Stephan Schmidheiny in the Dock: Again! 

by Laurie Kazan-Allen

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On Friday, January 24, 2020, in a hushed courtroom in Vercelli, northern Italy, the Preliminary Hearing Magistrate Judge Fabrizio Filice read out the latest ruling in the long-standing battle to get justice for thousands of Italy’s asbestos victims. Once again, the defendant was billionaire Stephan Schmidheiny, “Swiss entrepreneur, philanthropist and advocate of sustainable development,”1 and former owner of the Swiss Eternit asbestos group. Despite the best efforts of the defendant’s legal team to have the case dismissed or the charges downgraded, Filice accepted the request of the public prosecutor and ordered Schmidheiny to face trial for the voluntary murder (“omicidio volontario”) of 392 people who died from asbestos-related diseases in the town of Casale Monferrato, the site of an Eternit asbestos-cement factory.2 The trial – due to start on November 27 – will take place in the District Court of Assizes in Novara. The Novara court will consist of two professional judges and six citizen judges, aged 35 or older chosen from the electoral roll.

The same defendant is currently being tried – also in absentia – at the Naples Court of Assizes in relation to the deaths of Eternit plant workers in Bagnoli, Naples. In May last year (2019), the entrepreneur was sentenced by a Turin Court to four years in jail on charges of involuntary manslaughter in connection with the asbestos deaths of an employee from the Cavagnolo (Turin) Eternit factory and a resident who lived near the plant. Commenting on that verdict, the President of the Association of Asbestos Victims and Family Members of Casale Monferrato (AFeVA) Giuliana Busto said: “It is a beginning, even if the road is still long.” Prosecutor Gianfranco Colace regarded the conviction as a “first step,” saying that he hoped “this decision will mark the return of judgments that are more attentive to victims.” 3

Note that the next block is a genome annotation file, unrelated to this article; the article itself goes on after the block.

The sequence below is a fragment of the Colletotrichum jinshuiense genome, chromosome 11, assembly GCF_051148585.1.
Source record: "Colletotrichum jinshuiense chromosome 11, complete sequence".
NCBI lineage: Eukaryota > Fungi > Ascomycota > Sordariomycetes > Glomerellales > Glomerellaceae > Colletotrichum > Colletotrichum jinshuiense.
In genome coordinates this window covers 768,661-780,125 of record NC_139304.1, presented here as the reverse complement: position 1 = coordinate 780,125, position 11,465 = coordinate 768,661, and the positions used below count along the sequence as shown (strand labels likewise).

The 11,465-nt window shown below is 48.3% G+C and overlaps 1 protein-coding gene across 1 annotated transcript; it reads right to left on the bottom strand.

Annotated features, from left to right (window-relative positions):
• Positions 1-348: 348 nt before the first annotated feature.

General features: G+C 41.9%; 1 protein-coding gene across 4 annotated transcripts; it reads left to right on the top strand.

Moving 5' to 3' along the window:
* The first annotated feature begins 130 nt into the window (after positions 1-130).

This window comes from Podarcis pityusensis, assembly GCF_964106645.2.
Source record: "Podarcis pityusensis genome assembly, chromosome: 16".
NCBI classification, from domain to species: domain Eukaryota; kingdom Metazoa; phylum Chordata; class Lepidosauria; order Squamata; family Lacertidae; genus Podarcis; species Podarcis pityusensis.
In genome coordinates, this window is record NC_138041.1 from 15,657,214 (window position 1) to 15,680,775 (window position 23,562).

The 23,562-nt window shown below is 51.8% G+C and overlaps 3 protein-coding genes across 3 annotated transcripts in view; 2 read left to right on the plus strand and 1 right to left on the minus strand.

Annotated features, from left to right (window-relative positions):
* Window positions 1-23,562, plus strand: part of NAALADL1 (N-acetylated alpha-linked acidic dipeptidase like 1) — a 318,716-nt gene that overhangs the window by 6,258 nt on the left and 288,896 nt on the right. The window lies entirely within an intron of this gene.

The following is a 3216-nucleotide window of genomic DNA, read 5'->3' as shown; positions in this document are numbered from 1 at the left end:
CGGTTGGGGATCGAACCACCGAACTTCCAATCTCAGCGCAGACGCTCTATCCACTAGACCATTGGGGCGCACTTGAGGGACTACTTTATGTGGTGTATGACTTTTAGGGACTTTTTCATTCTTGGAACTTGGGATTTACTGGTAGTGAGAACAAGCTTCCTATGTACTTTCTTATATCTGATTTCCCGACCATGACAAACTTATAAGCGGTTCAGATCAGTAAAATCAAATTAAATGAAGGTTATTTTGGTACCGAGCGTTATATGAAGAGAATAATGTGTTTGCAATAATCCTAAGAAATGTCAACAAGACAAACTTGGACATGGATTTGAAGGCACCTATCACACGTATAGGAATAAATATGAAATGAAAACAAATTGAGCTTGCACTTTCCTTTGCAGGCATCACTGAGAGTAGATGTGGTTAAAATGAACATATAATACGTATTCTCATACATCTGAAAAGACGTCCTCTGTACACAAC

Vowing to appeal, the defandant’s lawyers were scathing about the “scandalous” 2019 Turin judgment. Swiss supporters of Schmidheiny said he was “the scapegoat of the Italian state's inertia,” which “for decades failed to regulate the treatment and use of asbestos.” These arguments are shared by Schmidheiny who in December 2019 – breaking with years of media silence – told Swiss journalists Chanchal Biswas and Alain Zucker that the judicial actions against him were tantamount to “state torture” by a “failed state.” Being the target of this sustained campaign had, he said, injured his mental health and forced him to find solace in meditation to deal with “his hatred of Italians.” He had, he told the journalists, “no intention of seeing an Italian prison from the inside.”4

The lawsuits against Schmidheiny are part of a litigation process referred to in Italy as Eternit BIS (Eternit II). The first tranche of litigation, Eternit I, against the defendant saw him convicted on February 13, 2012 for causing a wilful permanent environmental disaster and failing to comply with safety regulations as a result of which thousands of workers and members of the public had died from asbestos-related diseases; he was sentenced to 16 years in jail.5 Upholding that judgment on June 3, 2013, the Turin Appeal Court increased the sentence to 18 years in prison for the environmental crimes committed. In 2014, however, Italy’s Supreme Court (Court of Cassation) vacated the verdict on technical grounds: the environmental crimes were time-barred. In 2015, Public Prosecutors in Turin again filed charges, this time for “premeditated killing.” There is no statute of limitation for this or other crimes which result in death: e.g. “omicidio colposo” (manslaughter). The proceedings were divided and sent to courts in Novara, Turin, Reggio Emilia and Naples. In his recent interview, Schmidheiny expressed the view that he was a victim of the unjust Italian State; the Italian courts may decide differently.

January 28, 2020


1 Stephan Schmidheiny. Wikipedia. Accessed January 27, 2020.

2 Of the 392 people who died from asbestos-related diseases in Casale Monferrato, 62 were former Eternit workers occupationally exposed to asbestos and 330 were local people who suffered environmental exposures. 

3 Kazan-Allen, L. Italian Asbestos Deaths – New Conviction. May 24, 2019.

4 Biswas, C. and Zucker, A. Stephan Schmidheiny: Weniger Fleisch essen bringt viel mehr als Flugscham
[Stephan Schmidheiny: “Eating less meat does much more than shaming flyers”]. December 28, 2019.
Pegoraro, A. Mr Eternit ora insulta l'Italia: "Un Paese fallito, io vi odio" [Mr Eternit now insults Italy: “A failed country, I hate you”]. Jan 24, 2020.

5 Kazan-Allen, L. Landmark Victory for Italian Asbestos Victims. February 18, 2012.



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